SPENCER MICHELS: At first, the concept of destroying the dam and the reservoir was regarded as an environmentalist's pipe dream. But as more and more dams were eliminated across this country -- 175 in the past six years -- San Francisco water officials began to take it seriously, and now they're fighting back. They were eager to show us how, they say, the reservoir actually enhanced the beauty of the valley, taking us out on the only boat allowed on the lake behind O'Shaughnessy Dam. Beneath these waters lie the stumps of trees that grew in Hetch Hetchy Valley. Still visible above the surface, Wapama Falls crashes dramatically down from huge granite cliffs, accessible only by hikers willing to walk around the lake. Superintendent Rickson says restoration of the valley would be difficult.
NORM RICKSON: You know, it would be like a mud puddle for a while. You'd have a white ring around the rocks where the pure water leaches mineral out of the rock. I don't know what the plans would be to restore it back to its natural state would be - you know, it would take hundreds and hundreds and hundreds of years to do so.
SPENCER MICHELS: Really?
NORM RICKSON: I mean, you know, just to grow the trees back. Trees don't grow in 40, 50 years.
SPENCER MICHELS: The San Francisco Public Utilities Commission runs Hetch Hetchy. And its general manager, Susan Leal, says she was shocked by proposals to "dismantle an elegant water system," as she puts it.
SUSAN LEAL: It's not like Legos where you can just take out one piece and you can just replace it. You're removing the gravity part of it, you're removing the clean hydropower, and as you know, we've had energy crisis in this state.
SPENCER MICHELS: San Francisco gets 20 percent of its power from Hetch Hetchy, enough to run streetcars and buses and other municipal projects, and sells power at cost to nearby irrigation districts. But it's the disruption of water supplies that most bothers the city.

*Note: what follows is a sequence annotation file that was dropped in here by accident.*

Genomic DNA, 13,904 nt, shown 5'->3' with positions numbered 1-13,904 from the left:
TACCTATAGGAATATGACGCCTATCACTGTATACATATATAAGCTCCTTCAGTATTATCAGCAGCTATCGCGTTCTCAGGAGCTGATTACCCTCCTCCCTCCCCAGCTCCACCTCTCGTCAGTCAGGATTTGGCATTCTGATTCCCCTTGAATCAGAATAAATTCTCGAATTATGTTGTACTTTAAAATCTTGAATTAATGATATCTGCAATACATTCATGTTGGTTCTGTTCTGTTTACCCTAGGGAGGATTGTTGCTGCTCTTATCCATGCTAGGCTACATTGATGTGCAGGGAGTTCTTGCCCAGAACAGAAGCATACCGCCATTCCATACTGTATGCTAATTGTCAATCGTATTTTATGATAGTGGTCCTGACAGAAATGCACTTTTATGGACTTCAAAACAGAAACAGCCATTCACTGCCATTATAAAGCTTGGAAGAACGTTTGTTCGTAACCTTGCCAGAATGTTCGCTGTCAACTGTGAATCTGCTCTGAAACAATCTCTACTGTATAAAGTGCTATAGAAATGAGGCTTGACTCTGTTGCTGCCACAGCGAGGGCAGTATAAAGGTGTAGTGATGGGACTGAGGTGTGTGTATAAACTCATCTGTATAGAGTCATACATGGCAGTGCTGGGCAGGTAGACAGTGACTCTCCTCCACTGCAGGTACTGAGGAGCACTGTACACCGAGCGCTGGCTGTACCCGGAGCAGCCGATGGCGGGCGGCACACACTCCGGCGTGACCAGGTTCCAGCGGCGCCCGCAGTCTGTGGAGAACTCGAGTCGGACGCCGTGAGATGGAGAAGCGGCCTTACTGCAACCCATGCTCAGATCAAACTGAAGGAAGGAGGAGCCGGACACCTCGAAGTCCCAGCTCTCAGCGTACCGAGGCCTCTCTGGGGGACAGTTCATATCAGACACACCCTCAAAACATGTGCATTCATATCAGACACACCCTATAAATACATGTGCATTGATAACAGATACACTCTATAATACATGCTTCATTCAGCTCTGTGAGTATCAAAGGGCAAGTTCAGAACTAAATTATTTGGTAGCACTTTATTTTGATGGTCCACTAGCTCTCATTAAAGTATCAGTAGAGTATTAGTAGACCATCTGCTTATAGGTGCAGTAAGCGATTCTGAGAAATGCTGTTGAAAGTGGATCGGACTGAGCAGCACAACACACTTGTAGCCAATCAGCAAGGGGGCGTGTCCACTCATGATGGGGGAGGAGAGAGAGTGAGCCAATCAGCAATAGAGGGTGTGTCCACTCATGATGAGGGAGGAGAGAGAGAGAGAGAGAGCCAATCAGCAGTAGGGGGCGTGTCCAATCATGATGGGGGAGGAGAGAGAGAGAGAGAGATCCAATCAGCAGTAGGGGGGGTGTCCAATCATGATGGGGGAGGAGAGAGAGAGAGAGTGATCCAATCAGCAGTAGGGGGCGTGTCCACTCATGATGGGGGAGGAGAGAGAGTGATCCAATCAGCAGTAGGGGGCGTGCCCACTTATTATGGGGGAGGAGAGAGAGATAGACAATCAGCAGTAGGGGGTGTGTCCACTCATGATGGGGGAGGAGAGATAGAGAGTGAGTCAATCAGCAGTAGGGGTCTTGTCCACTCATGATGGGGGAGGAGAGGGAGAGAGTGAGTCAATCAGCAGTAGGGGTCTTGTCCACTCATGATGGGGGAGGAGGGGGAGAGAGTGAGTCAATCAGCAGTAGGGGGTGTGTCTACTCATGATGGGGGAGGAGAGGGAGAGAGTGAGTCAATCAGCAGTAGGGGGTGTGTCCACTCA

SUSAN LEAL: You know, we're in a semi-arid state. This is California's gold. And for us to eliminate a source, probably one of the best sources of water, not only in the state but in the world, is foolhardy.
SPENCER MICHELS: But the water storage and the water could be replaced, concludes a report commissioned by Environmental Defense. Using newly developed computer modeling techniques, University of California scientists investigated what the loss of O'Shaughnessy Dam would do. Graduate student Sarah Null and Professor Jay Lund did the work.
SARAH NULL: Surprisingly, very surprisingly I think to both of us, it said that we could take out O'Shaughnessy Dam with very little changes to the system, very little water scarcity or water shortage.
JAY LUND: It's a little bit like packing your garage a little bit more efficiently so you can get a second car in.
SPENCER MICHELS: Meaning?
JAY LUND: Meaning if you improve the operations of the storage that you have, maybe you don't need that extra garage.
SPENCER MICHELS: One solution frequently mentioned is to enlarge the storage capacity of downstream reservoirs like Don Pedro, perhaps by raising its earthen dam. Costs for reconfiguring a new system are estimated at between $1 billion and $10 billion. Editorial writer Philps says it's a good tradeoff.
TOM PHILPS: This kind of money is considerable, but what is this place worth as a second Yosemite Valley? What is that worth in economic terms? It's got to be in the billions as well.
SPENCER MICHELS: Still, convincing city, state and federal officials, plus the public, to dismantle Hetch Hetchy is a formidable task.
KEVIN STARR: For multigenerational San Franciscans, such as myself, the Hetch Hetchy is part of the DNA code of San Francisco. It is one of the foundations upon which the greatness of this city rests -- that to comprehend disestablishing it, tearing it down, going somewhere else, is almost to think the unthinkable.
SPENCER MICHELS: Nevertheless, Gov. Arnold Schwarzenegger has ordered the state to take a serious look at the concept. A report is due out in the fall, but it certainly won't be the last word on whether to reverse a policy and a water system forged in heated public debate a century ago.